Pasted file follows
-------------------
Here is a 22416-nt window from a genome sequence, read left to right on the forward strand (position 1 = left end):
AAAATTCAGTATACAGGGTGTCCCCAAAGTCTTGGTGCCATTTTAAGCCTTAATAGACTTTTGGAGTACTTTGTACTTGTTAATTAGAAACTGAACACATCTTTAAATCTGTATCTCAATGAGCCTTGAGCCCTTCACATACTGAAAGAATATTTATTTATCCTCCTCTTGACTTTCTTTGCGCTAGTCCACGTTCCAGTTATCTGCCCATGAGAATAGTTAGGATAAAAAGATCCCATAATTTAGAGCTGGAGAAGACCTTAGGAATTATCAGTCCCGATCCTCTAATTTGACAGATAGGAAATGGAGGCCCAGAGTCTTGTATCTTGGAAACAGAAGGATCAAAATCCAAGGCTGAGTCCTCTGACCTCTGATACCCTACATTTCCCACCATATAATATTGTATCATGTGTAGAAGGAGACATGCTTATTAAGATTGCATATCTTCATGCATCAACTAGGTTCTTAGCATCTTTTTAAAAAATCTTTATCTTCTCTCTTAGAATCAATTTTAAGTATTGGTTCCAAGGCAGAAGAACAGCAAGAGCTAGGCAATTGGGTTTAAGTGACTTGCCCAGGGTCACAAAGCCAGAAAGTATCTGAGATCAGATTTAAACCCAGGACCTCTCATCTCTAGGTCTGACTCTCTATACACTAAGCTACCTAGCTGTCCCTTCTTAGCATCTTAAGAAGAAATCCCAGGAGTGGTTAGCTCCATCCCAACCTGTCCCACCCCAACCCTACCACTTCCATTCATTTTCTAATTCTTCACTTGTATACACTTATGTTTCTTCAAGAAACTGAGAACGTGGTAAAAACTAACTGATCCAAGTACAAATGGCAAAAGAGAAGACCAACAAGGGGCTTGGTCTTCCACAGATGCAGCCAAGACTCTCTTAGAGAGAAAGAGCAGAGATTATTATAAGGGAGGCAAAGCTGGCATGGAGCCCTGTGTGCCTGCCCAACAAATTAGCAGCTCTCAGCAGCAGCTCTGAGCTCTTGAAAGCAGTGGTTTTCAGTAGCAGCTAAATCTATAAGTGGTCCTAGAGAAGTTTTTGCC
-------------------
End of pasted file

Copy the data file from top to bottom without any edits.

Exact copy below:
Here is a 22416-nt window from a genome sequence, read left to right on the forward strand (position 1 = left end):
AAAATTCAGTATACAGGGTGTCCCCAAAGTCTTGGTGCCATTTTAAGCCTTAATAGACTTTTGGAGTACTTTGTACTTGTTAATTAGAAACTGAACACATCTTTAAATCTGTATCTCAATGAGCCTTGAGCCCTTCACATACTGAAAGAATATTTATTTATCCTCCTCTTGACTTTCTTTGCGCTAGTCCACGTTCCAGTTATCTGCCCATGAGAATAGTTAGGATAAAAAGATCCCATAATTTAGAGCTGGAGAAGACCTTAGGAATTATCAGTCCCGATCCTCTAATTTGACAGATAGGAAATGGAGGCCCAGAGTCTTGTATCTTGGAAACAGAAGGATCAAAATCCAAGGCTGAGTCCTCTGACCTCTGATACCCTACATTTCCCACCATATAATATTGTATCATGTGTAGAAGGAGACATGCTTATTAAGATTGCATATCTTCATGCATCAACTAGGTTCTTAGCATCTTTTTAAAAAATCTTTATCTTCTCTCTTAGAATCAATTTTAAGTATTGGTTCCAAGGCAGAAGAACAGCAAGAGCTAGGCAATTGGGTTTAAGTGACTTGCCCAGGGTCACAAAGCCAGAAAGTATCTGAGATCAGATTTAAACCCAGGACCTCTCATCTCTAGGTCTGACTCTCTATACACTAAGCTACCTAGCTGTCCCTTCTTAGCATCTTAAGAAGAAATCCCAGGAGTGGTTAGCTCCATCCCAACCTGTCCCACCCCAACCCTACCACTTCCATTCATTTTCTAATTCTTCACTTGTATACACTTATGTTTCTTCAAGAAACTGAGAACGTGGTAAAAACTAACTGATCCAAGTACAAATGGCAAAAGAGAAGACCAACAAGGGGCTTGGTCTTCCACAGATGCAGCCAAGACTCTCTTAGAGAGAAAGAGCAGAGATTATTATAAGGGAGGCAAAGCTGGCATGGAGCCCTGTGTGCCTGCCCAACAAATTAGCAGCTCTCAGCAGCAGCTCTGAGCTCTTGAAAGCAGTGGTTTTCAGTAGCAGCTAAATCTATAAGTGGTCCTAGAGAAGTTTTTGCC